Academic journal article ABA Banking Journal

How to Reach the Growing 'Thin File' Market: Huge Immigrant Market and Other Groups with Little or No Credit History May Be Creditworthy. There Are Several Ways to Tap This Well of Business

Academic journal article ABA Banking Journal

How to Reach the Growing 'Thin File' Market: Huge Immigrant Market and Other Groups with Little or No Credit History May Be Creditworthy. There Are Several Ways to Tap This Well of Business

Article excerpt

Thomas Jefferson might have a little difficulty getting a home equity loan today, at least if he followed his own advice. He once said, "Never spend your money before you have it." While that philosophy has much to recommend it, in the consumer credit-driven U.S. economy, following such a course would make it difficult to extend credit. And in fact many potentially creditworthy bank customers have paid for things only with cash--by choice or by circircumstance. Add to this the surging immigrant population--especially Hispanics--who arrive either lacking credit histories, or being culturally predisposed to paying by cash or check. By 2050, it is predicted that more than one quarter of the population will be made up of largely immigrated Hispanics.

To sustain growth and profitability, financial services institutions can't ignore this large and growing credit base. The problem is, the primary way for a financial institution to evaluate a potential customer is to use a consumer report from one or more of the credit reporting agencies: Equifax, Experian or TransUnion. But the credit bureaus presently have no method to incorporate ontime, non-credit payments into the scoring process. This results in what is known as a "thin file" or "no-hit" consumer. An agile lender must be prepared to consult alternative sources of information. While these sources may not be available or relevant in every case, an institution can consider such things as:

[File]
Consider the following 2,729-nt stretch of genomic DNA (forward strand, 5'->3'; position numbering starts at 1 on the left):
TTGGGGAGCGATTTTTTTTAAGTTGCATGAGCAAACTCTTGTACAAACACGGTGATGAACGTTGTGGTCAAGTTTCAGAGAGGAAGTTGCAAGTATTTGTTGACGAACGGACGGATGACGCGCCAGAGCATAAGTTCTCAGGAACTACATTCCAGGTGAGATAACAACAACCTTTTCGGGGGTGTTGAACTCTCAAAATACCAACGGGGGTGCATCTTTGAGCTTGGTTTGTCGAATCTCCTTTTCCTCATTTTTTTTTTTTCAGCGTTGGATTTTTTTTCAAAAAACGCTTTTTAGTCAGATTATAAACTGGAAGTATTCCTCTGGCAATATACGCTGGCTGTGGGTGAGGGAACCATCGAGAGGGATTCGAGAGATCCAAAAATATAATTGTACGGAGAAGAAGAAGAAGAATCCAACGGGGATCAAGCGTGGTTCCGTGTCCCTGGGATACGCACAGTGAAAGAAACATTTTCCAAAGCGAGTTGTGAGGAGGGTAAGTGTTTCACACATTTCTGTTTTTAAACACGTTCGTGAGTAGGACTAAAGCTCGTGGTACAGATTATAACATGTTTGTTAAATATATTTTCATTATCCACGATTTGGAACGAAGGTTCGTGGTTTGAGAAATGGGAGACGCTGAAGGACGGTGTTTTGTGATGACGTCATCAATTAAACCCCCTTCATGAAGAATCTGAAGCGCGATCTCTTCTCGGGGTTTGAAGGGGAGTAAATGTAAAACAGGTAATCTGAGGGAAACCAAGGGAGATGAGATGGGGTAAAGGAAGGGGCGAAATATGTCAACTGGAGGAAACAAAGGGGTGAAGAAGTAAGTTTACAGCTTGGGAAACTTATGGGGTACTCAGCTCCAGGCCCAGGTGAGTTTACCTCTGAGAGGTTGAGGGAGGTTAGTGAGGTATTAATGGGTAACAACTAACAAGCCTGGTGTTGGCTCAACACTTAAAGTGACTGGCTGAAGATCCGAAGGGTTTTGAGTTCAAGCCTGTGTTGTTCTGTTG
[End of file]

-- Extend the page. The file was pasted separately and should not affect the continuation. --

* Utility activity;

* Telephone history;

* Rental history; and

* Rent-to-own activity

For example, Con Edison, the primary energy supplier in New York City, has payment histories for more than four million electric and gas consumer and business customers. The information is stored for no less than seven years. Likewise, Qwest and SBC Communications, with a combined customer base of nearly 50 million telephone numbers, retain payment records for an average of seven years.

Four sources of data

Rather than build systems and data interfaces for each alternative source, a financial institution may find that utilizing a third party vendor can make data gathering and analysis easier and potentially more profitable. Shown in the chart on page 48 is an outline of the offerings of four providers: Pay Rent, Build Credit; Fair Isaac; LexisNexis; and eFunds. We'll look at each of these.

1. Pay Rent, Build Credit. Based in Annapolis, Maryland, Pay Rent, Build Credit, Inc. (PRBC) is a credit bureau that has been designated by the Federal Reserve Board and the New York State Banking Department as a "community development service," under the Community Reinvestment Act. This means that banks that assist their low and moderate income customers to build a credit history with rental payments data by reporting to PRBC receive favorable consideration from banking regulators. PRBC operates a program that allows users to build a credit history by having their rental and other bill payment activity tracked so that they can be scored. This can occur in three different ways:

1. Consumers take their historical bill payment information to a number of verification partners for entry into the PRBC database establishing past payment habits and a PRBC Bill Payment Score (BPS).

2. Users request that landlords and other payees, such as telecoms, utilities and internet service providers report to PRBC as payments are received.

3. PRBC is working to partner with larger banks, credit unions and bill-pay services so that payment data processed is reported to the PRBC database.

After the consumer data is collected, it can be sold as a consumer report for "permissible purposes" under the Fair Credit Reporting Act to a financial services institution directly, or licensed for resale through the credit bureaus. Subsequently this data can be incorporated along with existing information into the consumer credit reports. …

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